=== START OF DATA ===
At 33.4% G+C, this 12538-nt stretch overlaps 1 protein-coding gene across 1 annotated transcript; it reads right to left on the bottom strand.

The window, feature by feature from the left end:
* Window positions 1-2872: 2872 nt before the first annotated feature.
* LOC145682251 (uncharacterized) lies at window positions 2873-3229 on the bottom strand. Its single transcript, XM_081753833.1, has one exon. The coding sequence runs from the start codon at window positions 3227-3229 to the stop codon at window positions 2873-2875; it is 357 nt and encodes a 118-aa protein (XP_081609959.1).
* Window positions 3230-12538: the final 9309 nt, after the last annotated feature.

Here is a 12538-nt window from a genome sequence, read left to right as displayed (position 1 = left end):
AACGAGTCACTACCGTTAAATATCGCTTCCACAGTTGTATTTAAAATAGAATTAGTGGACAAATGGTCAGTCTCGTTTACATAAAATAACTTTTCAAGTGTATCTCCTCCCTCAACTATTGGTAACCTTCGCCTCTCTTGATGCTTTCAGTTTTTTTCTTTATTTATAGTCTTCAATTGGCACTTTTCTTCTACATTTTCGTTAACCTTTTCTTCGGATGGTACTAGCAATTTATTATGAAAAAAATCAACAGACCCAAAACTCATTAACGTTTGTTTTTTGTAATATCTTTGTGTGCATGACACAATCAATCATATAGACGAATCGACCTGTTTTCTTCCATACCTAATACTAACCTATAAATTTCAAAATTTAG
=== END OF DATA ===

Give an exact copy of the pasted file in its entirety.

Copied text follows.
At 33.4% G+C, this 12538-nt stretch overlaps 1 protein-coding gene across 1 annotated transcript; it reads right to left on the bottom strand.

The window, feature by feature from the left end:
* Window positions 1-2872: 2872 nt before the first annotated feature.
* LOC145682251 (uncharacterized) lies at window positions 2873-3229 on the bottom strand. Its single transcript, XM_081753833.1, has one exon. The coding sequence runs from the start codon at window positions 3227-3229 to the stop codon at window positions 2873-2875; it is 357 nt and encodes a 118-aa protein (XP_081609959.1).
* Window positions 3230-12538: the final 9309 nt, after the last annotated feature.

Here is a 12538-nt window from a genome sequence, read left to right as displayed (position 1 = left end):
AACGAGTCACTACCGTTAAATATCGCTTCCACAGTTGTATTTAAAATAGAATTAGTGGACAAATGGTCAGTCTCGTTTACATAAAATAACTTTTCAAGTGTATCTCCTCCCTCAACTATTGGTAACCTTCGCCTCTCTTGATGCTTTCAGTTTTTTTCTTTATTTATAGTCTTCAATTGGCACTTTTCTTCTACATTTTCGTTAACCTTTTCTTCGGATGGTACTAGCAATTTATTATGAAAAAAATCAACAGACCCAAAACTCATTAACGTTTGTTTTTTGTAATATCTTTGTGTGCATGACACAATCAATCATATAGACGAATCGACCTGTTTTCTTCCATACCTAATACTAACCTATAAATTTCAAAATTTAG